Why we should bin the labels, not the food

Busting those best-before myths

Best-before, sell-by and use-by dates — what do they mean and should we pay attention to them? Get up-to-date…

Confusion around these ubiquitous dates, which supermarkets like to stamp on anything from fresh fruit to canned tomatoes, has meant that we’re binning much more food that we need to. While use-by dates are necessary, reserved for highly perishable foods, like meat and fish, best-before and sell-by dates are really just a marker for quality. These dates are simply the shop’s guess as to when they think food might be less tasty to eat, but it does not mean it will be unsafe to consume.

Problems arise when we confuse best-before or sell-by dates for use-by dates, assuming that some foods are unsafe to eat and must be thrown away, even when they’re perfectly edible. The best way to counter this is to get savvy. Learn how to tell for yourself when food is off, regardless of what the date tells us. Better storage, keeping your fridge and freezer at the correct temperature and getting clever with using up stale ingredients can really help to reduce the food we waste.

Here are a few basic pointers to help you save the foods we waste the most:


Best-before dates are usually pretty accurate, but check for yourself before binning them. There are a couple of simple tests you can do to check an egg for freshness such as placing it in a bowl of cold water. If it’s fresh, the egg will lie horizontally at the bottom of the bowl , but if it’s stale, it’ll float vertically. When the egg floats at a tilted angle, it’s probably only a week or so old — but still fine to eat.



Milk and yoghurt

Ignore use by dates — if it tastes or smells ok, then it’s probably ok. Organic milk lasts up to a week longer than the regular stuff, while yoghurt usually stays good for at least two weeks past the recommended. If you’re unlikely to use milk or yoghurt in time, freeze it, or if you’ve got a stray yoghurt pot in the fridge, transform into quick-fix pancakes or a yoghurt cake.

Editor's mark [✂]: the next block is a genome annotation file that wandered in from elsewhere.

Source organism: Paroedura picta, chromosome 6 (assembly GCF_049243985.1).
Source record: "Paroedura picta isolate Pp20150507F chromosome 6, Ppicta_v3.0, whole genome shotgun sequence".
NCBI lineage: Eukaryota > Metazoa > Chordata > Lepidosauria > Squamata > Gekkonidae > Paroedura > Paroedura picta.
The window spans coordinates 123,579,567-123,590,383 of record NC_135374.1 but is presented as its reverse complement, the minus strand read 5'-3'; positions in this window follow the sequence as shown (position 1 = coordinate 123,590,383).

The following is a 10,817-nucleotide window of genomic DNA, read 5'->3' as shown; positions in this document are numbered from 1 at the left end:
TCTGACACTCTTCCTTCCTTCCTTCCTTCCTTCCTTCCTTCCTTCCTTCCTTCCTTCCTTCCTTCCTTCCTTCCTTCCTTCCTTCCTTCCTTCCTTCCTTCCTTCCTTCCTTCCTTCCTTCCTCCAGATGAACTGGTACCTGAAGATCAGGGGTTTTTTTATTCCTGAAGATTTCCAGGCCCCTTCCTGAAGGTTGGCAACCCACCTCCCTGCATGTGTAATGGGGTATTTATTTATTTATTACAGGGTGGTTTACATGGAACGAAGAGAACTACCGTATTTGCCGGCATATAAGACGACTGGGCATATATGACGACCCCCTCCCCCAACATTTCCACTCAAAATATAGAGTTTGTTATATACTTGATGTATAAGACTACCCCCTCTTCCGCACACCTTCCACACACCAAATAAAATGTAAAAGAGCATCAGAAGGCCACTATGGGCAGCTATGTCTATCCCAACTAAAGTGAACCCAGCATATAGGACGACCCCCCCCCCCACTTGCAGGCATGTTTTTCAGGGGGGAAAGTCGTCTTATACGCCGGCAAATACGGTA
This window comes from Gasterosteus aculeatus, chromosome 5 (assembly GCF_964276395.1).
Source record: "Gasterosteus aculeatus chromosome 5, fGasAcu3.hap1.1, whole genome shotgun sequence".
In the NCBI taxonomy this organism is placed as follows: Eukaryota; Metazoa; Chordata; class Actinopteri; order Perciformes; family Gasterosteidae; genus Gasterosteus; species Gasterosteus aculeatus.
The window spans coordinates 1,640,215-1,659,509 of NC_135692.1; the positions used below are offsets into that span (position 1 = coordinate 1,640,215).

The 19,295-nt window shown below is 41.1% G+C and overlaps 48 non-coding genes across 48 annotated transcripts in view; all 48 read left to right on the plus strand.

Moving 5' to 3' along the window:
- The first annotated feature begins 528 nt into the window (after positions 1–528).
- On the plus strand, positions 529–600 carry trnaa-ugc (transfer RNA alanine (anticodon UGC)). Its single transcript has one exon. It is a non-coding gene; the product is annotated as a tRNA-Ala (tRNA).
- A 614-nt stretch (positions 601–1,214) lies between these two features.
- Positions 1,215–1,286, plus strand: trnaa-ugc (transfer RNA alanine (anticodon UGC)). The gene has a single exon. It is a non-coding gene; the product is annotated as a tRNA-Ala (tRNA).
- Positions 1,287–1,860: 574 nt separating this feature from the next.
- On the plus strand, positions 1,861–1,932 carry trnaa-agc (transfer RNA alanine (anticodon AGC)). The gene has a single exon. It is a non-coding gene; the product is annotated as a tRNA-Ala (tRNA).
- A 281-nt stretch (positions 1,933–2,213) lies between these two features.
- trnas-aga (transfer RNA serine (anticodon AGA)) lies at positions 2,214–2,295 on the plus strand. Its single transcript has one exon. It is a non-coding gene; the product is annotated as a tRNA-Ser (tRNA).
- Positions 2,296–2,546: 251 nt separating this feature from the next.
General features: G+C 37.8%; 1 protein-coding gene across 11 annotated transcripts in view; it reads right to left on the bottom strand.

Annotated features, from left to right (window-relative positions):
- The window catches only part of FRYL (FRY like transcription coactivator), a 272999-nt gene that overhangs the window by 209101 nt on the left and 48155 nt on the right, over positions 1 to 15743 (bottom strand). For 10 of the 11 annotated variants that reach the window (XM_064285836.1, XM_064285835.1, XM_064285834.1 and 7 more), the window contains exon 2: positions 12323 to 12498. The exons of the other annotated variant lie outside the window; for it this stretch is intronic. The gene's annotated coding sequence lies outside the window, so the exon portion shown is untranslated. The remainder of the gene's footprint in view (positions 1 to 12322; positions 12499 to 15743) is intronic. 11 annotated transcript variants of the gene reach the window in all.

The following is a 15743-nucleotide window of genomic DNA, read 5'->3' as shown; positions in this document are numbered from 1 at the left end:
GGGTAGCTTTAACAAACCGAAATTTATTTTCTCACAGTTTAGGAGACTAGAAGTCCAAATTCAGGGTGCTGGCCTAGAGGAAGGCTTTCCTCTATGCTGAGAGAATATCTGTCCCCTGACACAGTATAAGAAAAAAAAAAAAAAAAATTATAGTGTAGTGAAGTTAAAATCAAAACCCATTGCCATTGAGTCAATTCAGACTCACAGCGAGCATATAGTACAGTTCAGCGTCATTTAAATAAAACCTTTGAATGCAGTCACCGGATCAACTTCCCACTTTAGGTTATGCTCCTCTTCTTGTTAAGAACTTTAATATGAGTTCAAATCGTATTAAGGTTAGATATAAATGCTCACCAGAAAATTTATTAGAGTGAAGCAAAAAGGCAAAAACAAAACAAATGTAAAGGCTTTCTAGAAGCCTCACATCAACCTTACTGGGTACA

Make…yoghurt pancakes



You can’t eat mouldy soft cheese, but when it comes to hard cheese, simply cut off the mould. If you’re unlikely to use up hard cheese anytime soon, grate it into sandwich bags and freeze. Sprinkle it straight from frozen onto pasta bakes, pizzas and into omelettes before cooking. Easy.

Keep little bits of Parmesan rinds too, then add to soup while it cooks for extra flavour. Just make sure you remove it before serving as it’s not so great to bite into.

Make…cheeseboard pasta bake



We waste a whopping 2.6 billion slices of bread every year in the UK. Don’t feed the statistic! Scrape white or green mould off bread, then eat toasted (if the mould is black, however, throw it away).

Stale bread is a staple of traditional recipes in so many countries. Take bread and butter pudding, Italian panzanella, ribollita or Spanish gazpacho, for example. Alternatively, you could tear leftover bread in a food processor for homemade breadcrumbs. If they’re fresh, pop them in the freezer, or if they’re stale, leave them to dry out before storing in an airtight jar at room temperature. Or, cut bread into croutons and leave to dry out in the oven at a low temperature.




Thanks to their high acidity levels, fruit is often good to eat far beyond the best-before date. If there are any mouldy bits, then cut them off first. If you’ve got fruit that you don’t think you’ll eat in time, simply chop it up, bag it and freeze. Frozen fruit can be added straight into smoothies, cooked down into a simple compote, added to pies or sliced up into a salsa. The possibilities are fruitful!

Make…strawberry salsa


Lettuce and other veg

Of all the salad bought in the UK, 45% of it ends up in the bin. Fortunately, if we take them out of their plastic packaging, trim the base and place upright in a glass with a little water at the base, they’ll last a lot longer. Keep hardy veg, like potatoes and squash, in brown paper bags at room temperature. Other veg keep pretty well in the fridge, and some supermarket packaging is getting better at helping produce stay fresher for longer.

Make…lettuce pesto



To keep herbs fresh for as long as possible, trim the stalks, then wrap in kitchen paper and store in the fridge. This doesn’t work for basil though — when storing basil, trim the stalks, place in a glass with a few centimeters of water and keep at room temperature.

Make…herb butter


What do you do to bust the best before myths and make your food go further? We’d love to hear your tips! Comment below…

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